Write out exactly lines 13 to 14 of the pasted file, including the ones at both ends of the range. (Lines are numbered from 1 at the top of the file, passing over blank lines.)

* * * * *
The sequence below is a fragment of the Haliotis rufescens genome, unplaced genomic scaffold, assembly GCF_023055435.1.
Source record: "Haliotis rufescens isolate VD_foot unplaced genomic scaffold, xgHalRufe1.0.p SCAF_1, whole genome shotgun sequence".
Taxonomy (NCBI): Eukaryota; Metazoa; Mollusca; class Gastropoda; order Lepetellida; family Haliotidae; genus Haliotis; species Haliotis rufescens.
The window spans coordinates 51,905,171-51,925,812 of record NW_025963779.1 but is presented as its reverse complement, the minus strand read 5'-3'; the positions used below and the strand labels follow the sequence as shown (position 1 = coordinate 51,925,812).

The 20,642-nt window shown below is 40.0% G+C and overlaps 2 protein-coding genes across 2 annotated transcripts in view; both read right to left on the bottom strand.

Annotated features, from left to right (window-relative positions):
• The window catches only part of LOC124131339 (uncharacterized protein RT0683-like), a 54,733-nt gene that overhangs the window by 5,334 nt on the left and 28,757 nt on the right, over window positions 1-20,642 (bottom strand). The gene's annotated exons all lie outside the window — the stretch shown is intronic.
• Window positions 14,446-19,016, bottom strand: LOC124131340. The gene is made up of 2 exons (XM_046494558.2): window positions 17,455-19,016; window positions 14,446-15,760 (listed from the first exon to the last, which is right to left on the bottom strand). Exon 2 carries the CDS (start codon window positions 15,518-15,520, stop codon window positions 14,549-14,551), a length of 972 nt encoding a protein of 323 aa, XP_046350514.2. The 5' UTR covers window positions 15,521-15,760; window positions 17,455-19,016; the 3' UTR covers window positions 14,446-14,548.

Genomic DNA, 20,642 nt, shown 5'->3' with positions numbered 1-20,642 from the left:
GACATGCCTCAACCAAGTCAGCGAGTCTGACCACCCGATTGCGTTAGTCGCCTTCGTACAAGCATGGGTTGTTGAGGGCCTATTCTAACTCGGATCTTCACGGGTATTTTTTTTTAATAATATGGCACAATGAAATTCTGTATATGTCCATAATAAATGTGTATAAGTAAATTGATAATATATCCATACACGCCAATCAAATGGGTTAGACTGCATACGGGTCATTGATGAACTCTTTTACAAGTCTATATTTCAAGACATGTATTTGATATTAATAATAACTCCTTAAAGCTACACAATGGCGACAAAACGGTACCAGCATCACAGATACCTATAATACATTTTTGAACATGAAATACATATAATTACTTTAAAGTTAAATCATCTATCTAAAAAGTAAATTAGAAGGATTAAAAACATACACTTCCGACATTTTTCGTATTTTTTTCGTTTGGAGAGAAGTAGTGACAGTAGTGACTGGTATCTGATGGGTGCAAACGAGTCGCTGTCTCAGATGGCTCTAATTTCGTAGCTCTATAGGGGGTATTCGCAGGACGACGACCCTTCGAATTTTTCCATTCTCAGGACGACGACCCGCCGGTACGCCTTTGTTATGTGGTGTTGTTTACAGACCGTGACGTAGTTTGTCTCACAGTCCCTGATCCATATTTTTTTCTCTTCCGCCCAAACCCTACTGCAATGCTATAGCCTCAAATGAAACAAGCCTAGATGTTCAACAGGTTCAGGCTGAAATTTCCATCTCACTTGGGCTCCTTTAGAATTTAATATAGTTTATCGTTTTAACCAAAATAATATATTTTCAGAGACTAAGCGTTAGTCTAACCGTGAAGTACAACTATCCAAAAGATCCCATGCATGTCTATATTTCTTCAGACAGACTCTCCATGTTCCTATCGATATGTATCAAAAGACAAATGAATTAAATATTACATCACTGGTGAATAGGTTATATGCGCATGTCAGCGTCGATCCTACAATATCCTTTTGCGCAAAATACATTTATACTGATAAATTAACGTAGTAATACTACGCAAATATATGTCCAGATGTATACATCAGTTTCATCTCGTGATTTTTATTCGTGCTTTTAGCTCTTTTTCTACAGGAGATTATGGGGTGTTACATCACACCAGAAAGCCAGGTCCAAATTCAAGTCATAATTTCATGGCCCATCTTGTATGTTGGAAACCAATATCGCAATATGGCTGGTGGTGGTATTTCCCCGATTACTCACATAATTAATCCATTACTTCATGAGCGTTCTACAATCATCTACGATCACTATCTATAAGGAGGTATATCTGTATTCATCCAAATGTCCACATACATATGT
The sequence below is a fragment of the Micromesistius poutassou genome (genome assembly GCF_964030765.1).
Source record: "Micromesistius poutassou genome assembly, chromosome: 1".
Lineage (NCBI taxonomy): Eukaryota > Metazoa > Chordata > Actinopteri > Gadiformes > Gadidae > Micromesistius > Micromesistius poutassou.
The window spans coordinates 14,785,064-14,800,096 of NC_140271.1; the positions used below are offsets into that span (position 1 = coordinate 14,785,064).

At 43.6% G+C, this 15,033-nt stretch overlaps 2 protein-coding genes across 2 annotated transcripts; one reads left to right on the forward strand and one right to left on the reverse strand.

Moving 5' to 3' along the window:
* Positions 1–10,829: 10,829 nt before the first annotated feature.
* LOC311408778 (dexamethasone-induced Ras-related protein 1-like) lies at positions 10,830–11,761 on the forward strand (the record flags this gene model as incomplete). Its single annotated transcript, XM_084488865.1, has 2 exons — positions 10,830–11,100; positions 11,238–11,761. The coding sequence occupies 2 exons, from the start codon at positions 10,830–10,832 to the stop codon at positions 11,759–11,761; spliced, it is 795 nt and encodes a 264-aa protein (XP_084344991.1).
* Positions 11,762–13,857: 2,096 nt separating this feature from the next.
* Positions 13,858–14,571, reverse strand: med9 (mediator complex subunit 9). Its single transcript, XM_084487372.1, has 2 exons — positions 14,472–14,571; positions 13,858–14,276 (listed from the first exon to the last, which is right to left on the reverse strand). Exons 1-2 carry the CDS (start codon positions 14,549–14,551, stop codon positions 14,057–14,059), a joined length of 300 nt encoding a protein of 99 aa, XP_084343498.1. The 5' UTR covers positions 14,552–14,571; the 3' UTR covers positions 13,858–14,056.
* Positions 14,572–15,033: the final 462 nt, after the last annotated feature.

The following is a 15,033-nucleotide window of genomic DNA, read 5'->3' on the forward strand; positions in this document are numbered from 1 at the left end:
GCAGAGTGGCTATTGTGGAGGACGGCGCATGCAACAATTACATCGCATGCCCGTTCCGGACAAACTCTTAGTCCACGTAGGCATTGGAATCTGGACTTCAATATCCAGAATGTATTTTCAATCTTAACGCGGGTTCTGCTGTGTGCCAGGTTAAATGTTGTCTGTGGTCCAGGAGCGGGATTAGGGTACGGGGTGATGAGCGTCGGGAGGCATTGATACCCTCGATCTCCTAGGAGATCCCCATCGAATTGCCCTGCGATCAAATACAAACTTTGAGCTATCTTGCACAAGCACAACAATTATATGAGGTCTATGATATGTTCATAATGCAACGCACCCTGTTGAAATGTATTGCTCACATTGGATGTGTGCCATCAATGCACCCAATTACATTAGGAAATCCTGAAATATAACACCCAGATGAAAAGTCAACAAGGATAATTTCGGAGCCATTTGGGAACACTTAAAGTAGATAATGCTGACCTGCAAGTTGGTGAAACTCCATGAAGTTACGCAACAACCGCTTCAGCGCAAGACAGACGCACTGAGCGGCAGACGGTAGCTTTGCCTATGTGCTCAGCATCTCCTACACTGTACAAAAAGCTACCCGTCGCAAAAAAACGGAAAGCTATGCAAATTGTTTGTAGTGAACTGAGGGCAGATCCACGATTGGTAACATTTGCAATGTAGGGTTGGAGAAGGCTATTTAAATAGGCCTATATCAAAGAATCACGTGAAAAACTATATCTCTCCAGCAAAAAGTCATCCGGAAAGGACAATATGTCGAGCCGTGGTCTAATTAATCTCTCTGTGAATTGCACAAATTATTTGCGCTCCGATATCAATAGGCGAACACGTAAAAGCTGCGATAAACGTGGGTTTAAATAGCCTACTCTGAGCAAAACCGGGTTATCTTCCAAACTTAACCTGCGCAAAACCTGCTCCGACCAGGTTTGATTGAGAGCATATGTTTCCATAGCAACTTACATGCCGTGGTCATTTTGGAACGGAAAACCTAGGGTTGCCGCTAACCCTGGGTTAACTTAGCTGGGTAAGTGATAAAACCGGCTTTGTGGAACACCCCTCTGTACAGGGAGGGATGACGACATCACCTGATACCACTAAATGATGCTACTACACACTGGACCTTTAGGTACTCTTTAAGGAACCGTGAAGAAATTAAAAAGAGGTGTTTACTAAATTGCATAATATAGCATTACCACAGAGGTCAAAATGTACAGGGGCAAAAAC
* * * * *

Lineage (NCBI taxonomy): Eukaryota > Metazoa > Chordata > Actinopteri > Gadiformes > Gadidae > Micromesistius > Micromesistius poutassou.
The window spans coordinates 14,785,064-14,800,096 of NC_140271.1; the positions used below are offsets into that span (position 1 = coordinate 14,785,064).